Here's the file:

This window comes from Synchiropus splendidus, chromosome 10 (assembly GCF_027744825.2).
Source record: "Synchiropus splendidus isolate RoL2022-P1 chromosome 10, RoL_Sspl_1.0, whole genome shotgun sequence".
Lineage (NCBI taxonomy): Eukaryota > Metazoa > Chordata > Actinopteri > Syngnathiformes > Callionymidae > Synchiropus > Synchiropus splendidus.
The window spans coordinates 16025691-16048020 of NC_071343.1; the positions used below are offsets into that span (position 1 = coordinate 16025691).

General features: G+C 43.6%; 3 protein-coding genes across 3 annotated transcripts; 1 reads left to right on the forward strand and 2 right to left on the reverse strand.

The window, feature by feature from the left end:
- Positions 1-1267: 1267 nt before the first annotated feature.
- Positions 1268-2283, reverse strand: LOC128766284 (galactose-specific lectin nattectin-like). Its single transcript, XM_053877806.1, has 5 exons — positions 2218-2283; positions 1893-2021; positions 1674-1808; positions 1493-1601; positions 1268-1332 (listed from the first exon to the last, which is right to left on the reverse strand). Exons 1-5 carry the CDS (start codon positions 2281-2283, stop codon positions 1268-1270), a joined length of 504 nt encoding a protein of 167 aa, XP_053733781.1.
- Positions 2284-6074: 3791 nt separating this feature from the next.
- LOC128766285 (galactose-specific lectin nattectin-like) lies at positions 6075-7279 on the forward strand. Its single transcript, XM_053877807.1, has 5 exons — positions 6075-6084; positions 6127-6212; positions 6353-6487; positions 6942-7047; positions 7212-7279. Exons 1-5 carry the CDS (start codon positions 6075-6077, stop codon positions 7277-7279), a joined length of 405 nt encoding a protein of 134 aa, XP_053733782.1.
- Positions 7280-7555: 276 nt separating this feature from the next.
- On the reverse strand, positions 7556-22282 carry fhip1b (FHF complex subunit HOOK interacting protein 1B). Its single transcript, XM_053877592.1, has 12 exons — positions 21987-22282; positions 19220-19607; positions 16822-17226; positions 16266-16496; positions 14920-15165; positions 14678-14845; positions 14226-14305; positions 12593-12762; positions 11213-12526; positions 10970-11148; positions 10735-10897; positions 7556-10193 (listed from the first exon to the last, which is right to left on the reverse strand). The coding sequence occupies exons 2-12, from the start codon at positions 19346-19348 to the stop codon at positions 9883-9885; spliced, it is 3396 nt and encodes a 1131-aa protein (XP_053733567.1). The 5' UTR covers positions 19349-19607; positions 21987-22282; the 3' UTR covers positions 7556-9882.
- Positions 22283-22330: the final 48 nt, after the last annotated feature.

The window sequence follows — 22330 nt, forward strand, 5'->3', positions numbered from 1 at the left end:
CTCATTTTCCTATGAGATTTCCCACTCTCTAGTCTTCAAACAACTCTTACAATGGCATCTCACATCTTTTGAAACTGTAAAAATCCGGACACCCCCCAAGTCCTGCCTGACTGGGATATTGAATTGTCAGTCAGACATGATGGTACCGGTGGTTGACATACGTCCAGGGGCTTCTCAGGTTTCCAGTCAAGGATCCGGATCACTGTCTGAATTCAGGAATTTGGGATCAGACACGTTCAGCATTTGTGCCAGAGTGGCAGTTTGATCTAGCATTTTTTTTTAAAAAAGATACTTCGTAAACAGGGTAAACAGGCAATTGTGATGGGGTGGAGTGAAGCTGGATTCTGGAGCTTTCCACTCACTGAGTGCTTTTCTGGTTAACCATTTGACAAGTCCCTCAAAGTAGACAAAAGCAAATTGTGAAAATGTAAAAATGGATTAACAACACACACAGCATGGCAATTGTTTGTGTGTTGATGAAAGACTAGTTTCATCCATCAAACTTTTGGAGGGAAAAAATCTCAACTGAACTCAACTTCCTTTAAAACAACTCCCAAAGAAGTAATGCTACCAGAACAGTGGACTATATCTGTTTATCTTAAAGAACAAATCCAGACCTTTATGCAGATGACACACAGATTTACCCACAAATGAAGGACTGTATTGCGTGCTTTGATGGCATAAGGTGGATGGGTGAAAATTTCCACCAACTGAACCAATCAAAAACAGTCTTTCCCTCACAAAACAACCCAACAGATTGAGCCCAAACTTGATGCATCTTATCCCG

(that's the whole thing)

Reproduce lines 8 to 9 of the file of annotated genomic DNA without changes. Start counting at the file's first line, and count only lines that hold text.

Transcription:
- Positions 1268-2283, reverse strand: LOC128766284 (galactose-specific lectin nattectin-like). Its single transcript, XM_053877806.1, has 5 exons — positions 2218-2283; positions 1893-2021; positions 1674-1808; positions 1493-1601; positions 1268-1332 (listed from the first exon to the last, which is right to left on the reverse strand). Exons 1-5 carry the CDS (start codon positions 2281-2283, stop codon positions 1268-1270), a joined length of 504 nt encoding a protein of 167 aa, XP_053733781.1.
- Positions 2284-6074: 3791 nt separating this feature from the next.